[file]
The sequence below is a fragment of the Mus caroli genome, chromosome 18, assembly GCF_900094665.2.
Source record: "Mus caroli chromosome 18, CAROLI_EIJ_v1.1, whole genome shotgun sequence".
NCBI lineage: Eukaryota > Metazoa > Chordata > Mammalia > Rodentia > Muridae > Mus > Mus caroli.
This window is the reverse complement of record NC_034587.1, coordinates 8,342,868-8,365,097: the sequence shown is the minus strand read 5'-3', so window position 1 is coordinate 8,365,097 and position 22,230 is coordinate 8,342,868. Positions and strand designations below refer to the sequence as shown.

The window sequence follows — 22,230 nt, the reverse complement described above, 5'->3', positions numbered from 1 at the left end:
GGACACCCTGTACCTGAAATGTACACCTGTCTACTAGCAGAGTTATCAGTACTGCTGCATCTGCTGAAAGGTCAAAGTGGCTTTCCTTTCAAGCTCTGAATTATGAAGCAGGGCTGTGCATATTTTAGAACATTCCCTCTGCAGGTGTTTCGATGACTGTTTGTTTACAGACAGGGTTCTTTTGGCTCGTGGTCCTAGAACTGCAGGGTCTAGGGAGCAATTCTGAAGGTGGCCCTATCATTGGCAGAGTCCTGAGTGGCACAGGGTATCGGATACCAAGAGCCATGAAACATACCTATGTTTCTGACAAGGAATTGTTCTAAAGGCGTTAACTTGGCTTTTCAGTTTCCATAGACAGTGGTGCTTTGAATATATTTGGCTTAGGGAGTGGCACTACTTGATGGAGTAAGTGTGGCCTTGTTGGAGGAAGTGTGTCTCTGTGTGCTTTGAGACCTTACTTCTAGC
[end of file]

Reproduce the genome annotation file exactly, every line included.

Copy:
The sequence below is a fragment of the Mus caroli genome, chromosome 18, assembly GCF_900094665.2.
Source record: "Mus caroli chromosome 18, CAROLI_EIJ_v1.1, whole genome shotgun sequence".
NCBI lineage: Eukaryota > Metazoa > Chordata > Mammalia > Rodentia > Muridae > Mus > Mus caroli.
This window is the reverse complement of record NC_034587.1, coordinates 8,342,868-8,365,097: the sequence shown is the minus strand read 5'-3', so window position 1 is coordinate 8,365,097 and position 22,230 is coordinate 8,342,868. Positions and strand designations below refer to the sequence as shown.

The window sequence follows — 22,230 nt, the reverse complement described above, 5'->3', positions numbered from 1 at the left end:
GGACACCCTGTACCTGAAATGTACACCTGTCTACTAGCAGAGTTATCAGTACTGCTGCATCTGCTGAAAGGTCAAAGTGGCTTTCCTTTCAAGCTCTGAATTATGAAGCAGGGCTGTGCATATTTTAGAACATTCCCTCTGCAGGTGTTTCGATGACTGTTTGTTTACAGACAGGGTTCTTTTGGCTCGTGGTCCTAGAACTGCAGGGTCTAGGGAGCAATTCTGAAGGTGGCCCTATCATTGGCAGAGTCCTGAGTGGCACAGGGTATCGGATACCAAGAGCCATGAAACATACCTATGTTTCTGACAAGGAATTGTTCTAAAGGCGTTAACTTGGCTTTTCAGTTTCCATAGACAGTGGTGCTTTGAATATATTTGGCTTAGGGAGTGGCACTACTTGATGGAGTAAGTGTGGCCTTGTTGGAGGAAGTGTGTCTCTGTGTGCTTTGAGACCTTACTTCTAGC